"But seek first his kingdom and his righteousness, and all these things will be given to you."

(Matthew 6: 33)
For as much as we may not want to admit it, the truth is most of us are worriers.  As we grow older, and especially when we become mothers, our tendency to worry becomes stronger. We go to bed with those nagging concerns about what will happen tomorrow-- how we are going to get the bills paid, the laundry folded, the groceries bought, the house cleaned--and still have enough energy to help the kids with their homework, make dinner, and have a smile on our face when our husbands walk in the door.  We love our families and care deeply for their well-being.  Yet, we can easily become distracted with all the expectations placed upon us, instead of focusing on our family's real needs and who truly provides for those needs.  Quickly, we can make the simple things in life complicated, and lose our focus on what's truly important.   

The Gospel of Matthew stresses the truth that by God's grace we are made complete in Christ.  In chapter 6, we are told not to become distracted with the worries of life.  We are reminded that we cannot find the answers to our fears and doubts within ourselves.  Rather, Matthew admonishes us to stay focused on Christ: "Seek first His kingdom and His righteousness, and all these things will be given to you."  In His own time and in His own way, our Heavenly Father always provides for our needs of both body and soul.  

Matthew chapter six ends with this poignant reminder: "Therefore, do not worry about tomorrow, for tomorrow will worry about itself.  Each day has enough trouble of its own." As Christian women, God has equipped us with special qualities to care for and nurture those we love. The beautiful thing is that despite our worrisome, sinful ways--He loves us.  And, He uses us to care for and bless our families. So, may we daily heed the advice of the apostle Matthew--give our worries to God, seek first His kingdom and His righteousness, and trust in Christ alone to provide us with everything we could ever need.  

 Heavenly Father~
Thank you for providing for our families, and being everything we need.  Forgive us when we don't trust this truth.  Help us to daily seek Your kingdom first. 
In Christ's name~Amen.

Tuesday, April 17, 2012


You did not choose me, but I chose you and appointed you to bear fruit - fruit that will last.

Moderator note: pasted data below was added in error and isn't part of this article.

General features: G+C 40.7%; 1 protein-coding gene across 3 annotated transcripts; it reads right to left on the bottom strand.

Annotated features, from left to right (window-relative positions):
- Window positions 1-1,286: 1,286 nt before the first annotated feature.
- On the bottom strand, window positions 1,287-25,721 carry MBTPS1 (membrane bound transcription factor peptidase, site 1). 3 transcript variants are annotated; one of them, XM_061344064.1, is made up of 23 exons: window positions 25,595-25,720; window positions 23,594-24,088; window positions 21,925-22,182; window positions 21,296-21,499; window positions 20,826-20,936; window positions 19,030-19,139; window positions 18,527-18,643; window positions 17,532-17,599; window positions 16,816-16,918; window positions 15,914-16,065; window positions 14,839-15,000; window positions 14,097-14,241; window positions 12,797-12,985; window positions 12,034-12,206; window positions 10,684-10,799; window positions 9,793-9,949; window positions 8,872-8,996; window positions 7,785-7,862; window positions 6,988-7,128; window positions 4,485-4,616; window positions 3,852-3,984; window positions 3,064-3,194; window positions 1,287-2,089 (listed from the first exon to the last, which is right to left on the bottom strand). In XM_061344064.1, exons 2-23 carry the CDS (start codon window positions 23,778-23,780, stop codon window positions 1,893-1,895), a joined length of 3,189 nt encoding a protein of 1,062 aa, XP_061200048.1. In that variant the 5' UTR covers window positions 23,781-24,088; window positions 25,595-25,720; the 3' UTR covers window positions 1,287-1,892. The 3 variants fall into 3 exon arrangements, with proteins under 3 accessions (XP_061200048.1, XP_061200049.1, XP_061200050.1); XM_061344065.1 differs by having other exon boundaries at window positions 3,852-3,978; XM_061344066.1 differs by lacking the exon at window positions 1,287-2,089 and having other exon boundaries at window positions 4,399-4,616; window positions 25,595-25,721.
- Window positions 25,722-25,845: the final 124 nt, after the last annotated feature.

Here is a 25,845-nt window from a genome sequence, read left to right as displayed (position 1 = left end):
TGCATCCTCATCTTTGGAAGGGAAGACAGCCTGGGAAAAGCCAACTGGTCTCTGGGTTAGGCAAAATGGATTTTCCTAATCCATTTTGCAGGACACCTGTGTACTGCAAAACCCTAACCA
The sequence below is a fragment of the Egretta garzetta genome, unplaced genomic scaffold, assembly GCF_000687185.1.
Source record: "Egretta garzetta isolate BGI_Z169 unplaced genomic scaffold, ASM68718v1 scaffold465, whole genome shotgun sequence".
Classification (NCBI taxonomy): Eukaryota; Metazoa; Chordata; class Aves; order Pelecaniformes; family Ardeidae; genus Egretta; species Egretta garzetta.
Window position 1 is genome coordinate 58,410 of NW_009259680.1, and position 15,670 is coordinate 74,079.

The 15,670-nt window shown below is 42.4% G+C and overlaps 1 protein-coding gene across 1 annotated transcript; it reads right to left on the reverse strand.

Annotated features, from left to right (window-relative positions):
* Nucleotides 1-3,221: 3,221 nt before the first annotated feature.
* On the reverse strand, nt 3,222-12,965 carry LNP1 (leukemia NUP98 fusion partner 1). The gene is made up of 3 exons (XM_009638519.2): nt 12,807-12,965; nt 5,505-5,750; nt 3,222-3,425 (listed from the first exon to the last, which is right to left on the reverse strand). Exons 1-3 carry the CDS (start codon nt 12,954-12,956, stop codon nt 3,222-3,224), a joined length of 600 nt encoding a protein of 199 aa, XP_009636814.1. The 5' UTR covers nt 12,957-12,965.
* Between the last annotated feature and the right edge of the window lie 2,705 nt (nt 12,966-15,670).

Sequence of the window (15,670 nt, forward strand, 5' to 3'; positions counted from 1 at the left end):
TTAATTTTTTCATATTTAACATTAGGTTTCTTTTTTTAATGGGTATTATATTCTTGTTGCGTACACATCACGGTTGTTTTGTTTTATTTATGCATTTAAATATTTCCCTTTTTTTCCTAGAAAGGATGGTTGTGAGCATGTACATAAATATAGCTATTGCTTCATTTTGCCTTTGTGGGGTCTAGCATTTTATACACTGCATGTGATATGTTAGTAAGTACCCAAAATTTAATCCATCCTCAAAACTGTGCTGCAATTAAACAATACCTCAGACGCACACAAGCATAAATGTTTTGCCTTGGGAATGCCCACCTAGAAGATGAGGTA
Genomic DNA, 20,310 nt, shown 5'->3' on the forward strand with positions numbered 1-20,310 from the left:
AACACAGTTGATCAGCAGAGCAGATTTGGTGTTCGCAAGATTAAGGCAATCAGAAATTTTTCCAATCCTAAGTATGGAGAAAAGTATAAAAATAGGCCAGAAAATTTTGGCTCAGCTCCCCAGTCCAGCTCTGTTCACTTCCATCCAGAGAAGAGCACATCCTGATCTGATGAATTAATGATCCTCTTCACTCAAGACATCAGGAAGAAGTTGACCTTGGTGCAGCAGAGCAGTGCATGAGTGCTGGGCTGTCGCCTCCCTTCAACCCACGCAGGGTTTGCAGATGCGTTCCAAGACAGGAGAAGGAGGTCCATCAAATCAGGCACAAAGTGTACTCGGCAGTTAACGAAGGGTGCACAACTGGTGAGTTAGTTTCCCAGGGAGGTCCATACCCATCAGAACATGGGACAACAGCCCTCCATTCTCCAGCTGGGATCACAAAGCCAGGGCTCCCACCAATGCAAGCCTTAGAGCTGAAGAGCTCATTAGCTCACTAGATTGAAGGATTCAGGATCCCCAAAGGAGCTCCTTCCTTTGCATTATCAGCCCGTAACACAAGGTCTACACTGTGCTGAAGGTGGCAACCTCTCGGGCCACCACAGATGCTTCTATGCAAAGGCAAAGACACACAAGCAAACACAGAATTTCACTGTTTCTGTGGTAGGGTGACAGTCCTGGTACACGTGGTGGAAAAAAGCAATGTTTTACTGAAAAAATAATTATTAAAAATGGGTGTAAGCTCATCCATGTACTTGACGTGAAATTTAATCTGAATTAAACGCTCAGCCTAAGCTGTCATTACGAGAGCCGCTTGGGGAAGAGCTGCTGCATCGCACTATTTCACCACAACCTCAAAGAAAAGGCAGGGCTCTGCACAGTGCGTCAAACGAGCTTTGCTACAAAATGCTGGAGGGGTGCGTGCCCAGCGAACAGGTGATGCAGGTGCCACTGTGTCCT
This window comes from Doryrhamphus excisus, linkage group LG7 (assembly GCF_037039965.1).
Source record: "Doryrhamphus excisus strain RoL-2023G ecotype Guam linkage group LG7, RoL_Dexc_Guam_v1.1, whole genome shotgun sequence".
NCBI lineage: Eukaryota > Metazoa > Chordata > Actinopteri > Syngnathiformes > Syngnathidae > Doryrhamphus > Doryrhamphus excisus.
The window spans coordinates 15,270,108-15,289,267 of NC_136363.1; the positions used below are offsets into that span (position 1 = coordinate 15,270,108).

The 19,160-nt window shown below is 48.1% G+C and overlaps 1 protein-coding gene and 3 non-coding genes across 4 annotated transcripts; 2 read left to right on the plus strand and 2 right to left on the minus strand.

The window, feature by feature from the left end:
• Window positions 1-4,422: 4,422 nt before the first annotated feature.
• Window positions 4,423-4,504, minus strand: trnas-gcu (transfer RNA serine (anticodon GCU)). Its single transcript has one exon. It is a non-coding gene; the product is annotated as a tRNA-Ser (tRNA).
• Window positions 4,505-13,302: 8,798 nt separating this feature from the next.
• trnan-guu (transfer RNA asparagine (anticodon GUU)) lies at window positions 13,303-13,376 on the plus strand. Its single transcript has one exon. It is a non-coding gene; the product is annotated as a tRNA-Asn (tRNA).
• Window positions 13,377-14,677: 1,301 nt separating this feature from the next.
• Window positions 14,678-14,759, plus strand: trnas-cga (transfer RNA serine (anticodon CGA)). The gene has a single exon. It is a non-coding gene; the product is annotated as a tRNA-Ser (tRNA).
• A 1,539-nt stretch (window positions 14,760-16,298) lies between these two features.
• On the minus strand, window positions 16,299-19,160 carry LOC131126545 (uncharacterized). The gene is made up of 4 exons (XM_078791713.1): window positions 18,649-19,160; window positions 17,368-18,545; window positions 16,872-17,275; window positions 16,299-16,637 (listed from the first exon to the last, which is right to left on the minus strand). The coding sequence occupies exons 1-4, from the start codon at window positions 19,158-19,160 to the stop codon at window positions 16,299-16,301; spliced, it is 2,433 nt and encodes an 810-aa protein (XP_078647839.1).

-John 15:16 

I was three days old when I was chosen.  Because my parents were told they could not have children of their own, they decided to make the choice and welcome a child into their home through adoption.  God reveals Himself in so many different ways because 10 months after I was adopted, my brother Andrew was born, followed by my brother Stephen two years later.  Growing up, my brothers and I would tease and torment each other (the way siblings often do).  My brothers would remind me that I was adopted, while I was quick to remind them that mom and dad got "stuck" with them and had no choice in the matter.  Mom and dad would "trump" all of our teasing and remind us that each were an important member of our family, and that in each person's own way, we were brought into this family. 

As Christians, we too have been chosen by our God.  At our baptism, the Holy Spirit calls us by name and we are made dead to sin, and through Jesus' death on the cross we are promised the gift of eternal life.  It is because of our chosenness that we are called to share the Good News with others.  Each of us has been brought into the forever family at various points in our lives, yet each one of us is an important part of the family.       

Dear Jesus,
Thank you for calling us by name through the waters of baptism.  Help us to share the Good News of your unending forgiveness and love with all people.  Bless and keep our families close to you.  In your name, Amen.


Monday, April 16, 2012


“He got up and rebuked the wind and the raging waters; the storm subsided, and all was calm. “Where is your faith?” he asked his disciples. In fear and amazement they asked one another, “Who is this? He commands even the winds and the water, and they obey him.” Luke 8:24b-25

Over the last couple of days, my family has been closely watching the weather. Violent storms have been predicted. Having lived in Nebraska, Iowa, and Missouri, we have been concerned that the forecasted storms might affect family and friends still located in these areas.